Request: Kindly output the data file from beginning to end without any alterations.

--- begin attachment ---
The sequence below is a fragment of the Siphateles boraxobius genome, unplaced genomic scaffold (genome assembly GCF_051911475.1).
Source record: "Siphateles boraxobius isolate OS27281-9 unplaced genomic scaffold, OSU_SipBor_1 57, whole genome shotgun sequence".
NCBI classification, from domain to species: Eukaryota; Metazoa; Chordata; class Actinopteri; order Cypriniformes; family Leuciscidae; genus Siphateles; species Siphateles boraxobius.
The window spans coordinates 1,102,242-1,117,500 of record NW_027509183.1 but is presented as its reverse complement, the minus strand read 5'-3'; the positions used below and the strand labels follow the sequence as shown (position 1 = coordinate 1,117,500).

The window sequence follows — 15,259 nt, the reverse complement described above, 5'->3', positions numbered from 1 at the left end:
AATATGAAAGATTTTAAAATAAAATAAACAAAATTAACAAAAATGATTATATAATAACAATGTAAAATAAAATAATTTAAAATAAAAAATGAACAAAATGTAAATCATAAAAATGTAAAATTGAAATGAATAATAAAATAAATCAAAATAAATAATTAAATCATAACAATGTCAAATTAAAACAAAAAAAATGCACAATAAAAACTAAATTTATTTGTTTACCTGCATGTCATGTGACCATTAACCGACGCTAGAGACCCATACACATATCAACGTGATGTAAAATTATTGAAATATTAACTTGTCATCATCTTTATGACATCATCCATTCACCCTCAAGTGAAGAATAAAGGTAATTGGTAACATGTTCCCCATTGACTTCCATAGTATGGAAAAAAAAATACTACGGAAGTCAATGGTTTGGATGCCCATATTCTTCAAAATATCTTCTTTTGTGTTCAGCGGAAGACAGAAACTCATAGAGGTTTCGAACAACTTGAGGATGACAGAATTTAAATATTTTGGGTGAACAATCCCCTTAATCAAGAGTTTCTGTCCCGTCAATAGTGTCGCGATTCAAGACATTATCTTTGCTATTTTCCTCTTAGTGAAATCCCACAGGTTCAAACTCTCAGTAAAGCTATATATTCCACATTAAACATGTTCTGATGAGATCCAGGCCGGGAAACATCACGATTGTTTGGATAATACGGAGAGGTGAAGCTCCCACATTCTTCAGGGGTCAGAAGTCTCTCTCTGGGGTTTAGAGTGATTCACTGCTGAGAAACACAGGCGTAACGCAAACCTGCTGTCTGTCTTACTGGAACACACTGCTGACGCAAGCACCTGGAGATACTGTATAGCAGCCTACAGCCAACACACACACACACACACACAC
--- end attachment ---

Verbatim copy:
The sequence below is a fragment of the Siphateles boraxobius genome, unplaced genomic scaffold (genome assembly GCF_051911475.1).
Source record: "Siphateles boraxobius isolate OS27281-9 unplaced genomic scaffold, OSU_SipBor_1 57, whole genome shotgun sequence".
NCBI classification, from domain to species: Eukaryota; Metazoa; Chordata; class Actinopteri; order Cypriniformes; family Leuciscidae; genus Siphateles; species Siphateles boraxobius.
The window spans coordinates 1,102,242-1,117,500 of record NW_027509183.1 but is presented as its reverse complement, the minus strand read 5'-3'; the positions used below and the strand labels follow the sequence as shown (position 1 = coordinate 1,117,500).

The window sequence follows — 15,259 nt, the reverse complement described above, 5'->3', positions numbered from 1 at the left end:
AATATGAAAGATTTTAAAATAAAATAAACAAAATTAACAAAAATGATTATATAATAACAATGTAAAATAAAATAATTTAAAATAAAAAATGAACAAAATGTAAATCATAAAAATGTAAAATTGAAATGAATAATAAAATAAATCAAAATAAATAATTAAATCATAACAATGTCAAATTAAAACAAAAAAAATGCACAATAAAAACTAAATTTATTTGTTTACCTGCATGTCATGTGACCATTAACCGACGCTAGAGACCCATACACATATCAACGTGATGTAAAATTATTGAAATATTAACTTGTCATCATCTTTATGACATCATCCATTCACCCTCAAGTGAAGAATAAAGGTAATTGGTAACATGTTCCCCATTGACTTCCATAGTATGGAAAAAAAAATACTACGGAAGTCAATGGTTTGGATGCCCATATTCTTCAAAATATCTTCTTTTGTGTTCAGCGGAAGACAGAAACTCATAGAGGTTTCGAACAACTTGAGGATGACAGAATTTAAATATTTTGGGTGAACAATCCCCTTAATCAAGAGTTTCTGTCCCGTCAATAGTGTCGCGATTCAAGACATTATCTTTGCTATTTTCCTCTTAGTGAAATCCCACAGGTTCAAACTCTCAGTAAAGCTATATATTCCACATTAAACATGTTCTGATGAGATCCAGGCCGGGAAACATCACGATTGTTTGGATAATACGGAGAGGTGAAGCTCCCACATTCTTCAGGGGTCAGAAGTCTCTCTCTGGGGTTTAGAGTGATTCACTGCTGAGAAACACAGGCGTAACGCAAACCTGCTGTCTGTCTTACTGGAACACACTGCTGACGCAAGCACCTGGAGATACTGTATAGCAGCCTACAGCCAACACACACACACACACACACAC